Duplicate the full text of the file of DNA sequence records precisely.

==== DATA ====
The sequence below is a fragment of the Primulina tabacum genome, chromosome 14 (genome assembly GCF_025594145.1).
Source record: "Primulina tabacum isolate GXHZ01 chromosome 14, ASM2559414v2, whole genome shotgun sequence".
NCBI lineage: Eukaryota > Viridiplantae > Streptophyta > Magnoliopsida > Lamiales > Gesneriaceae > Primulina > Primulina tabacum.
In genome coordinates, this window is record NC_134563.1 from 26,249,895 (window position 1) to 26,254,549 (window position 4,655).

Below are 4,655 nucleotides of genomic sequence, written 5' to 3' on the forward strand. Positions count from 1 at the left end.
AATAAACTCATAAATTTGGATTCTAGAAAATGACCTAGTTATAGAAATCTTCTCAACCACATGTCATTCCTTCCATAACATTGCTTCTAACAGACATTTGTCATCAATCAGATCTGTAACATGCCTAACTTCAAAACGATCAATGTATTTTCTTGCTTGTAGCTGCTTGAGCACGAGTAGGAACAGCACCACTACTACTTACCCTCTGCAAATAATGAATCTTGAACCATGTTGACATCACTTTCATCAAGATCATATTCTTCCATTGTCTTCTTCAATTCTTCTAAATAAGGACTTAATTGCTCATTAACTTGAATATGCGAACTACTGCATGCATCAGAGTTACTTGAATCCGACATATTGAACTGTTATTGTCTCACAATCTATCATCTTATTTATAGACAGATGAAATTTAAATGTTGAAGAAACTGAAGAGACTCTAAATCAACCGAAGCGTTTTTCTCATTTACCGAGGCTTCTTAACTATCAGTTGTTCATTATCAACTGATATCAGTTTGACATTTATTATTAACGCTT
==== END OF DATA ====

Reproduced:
The sequence below is a fragment of the Primulina tabacum genome, chromosome 14 (genome assembly GCF_025594145.1).
Source record: "Primulina tabacum isolate GXHZ01 chromosome 14, ASM2559414v2, whole genome shotgun sequence".
NCBI lineage: Eukaryota > Viridiplantae > Streptophyta > Magnoliopsida > Lamiales > Gesneriaceae > Primulina > Primulina tabacum.
In genome coordinates, this window is record NC_134563.1 from 26,249,895 (window position 1) to 26,254,549 (window position 4,655).

Below are 4,655 nucleotides of genomic sequence, written 5' to 3' on the forward strand. Positions count from 1 at the left end.
AATAAACTCATAAATTTGGATTCTAGAAAATGACCTAGTTATAGAAATCTTCTCAACCACATGTCATTCCTTCCATAACATTGCTTCTAACAGACATTTGTCATCAATCAGATCTGTAACATGCCTAACTTCAAAACGATCAATGTATTTTCTTGCTTGTAGCTGCTTGAGCACGAGTAGGAACAGCACCACTACTACTTACCCTCTGCAAATAATGAATCTTGAACCATGTTGACATCACTTTCATCAAGATCATATTCTTCCATTGTCTTCTTCAATTCTTCTAAATAAGGACTTAATTGCTCATTAACTTGAATATGCGAACTACTGCATGCATCAGAGTTACTTGAATCCGACATATTGAACTGTTATTGTCTCACAATCTATCATCTTATTTATAGACAGATGAAATTTAAATGTTGAAGAAACTGAAGAGACTCTAAATCAACCGAAGCGTTTTTCTCATTTACCGAGGCTTCTTAACTATCAGTTGTTCATTATCAACTGATATCAGTTTGACATTTATTATTAACGCTT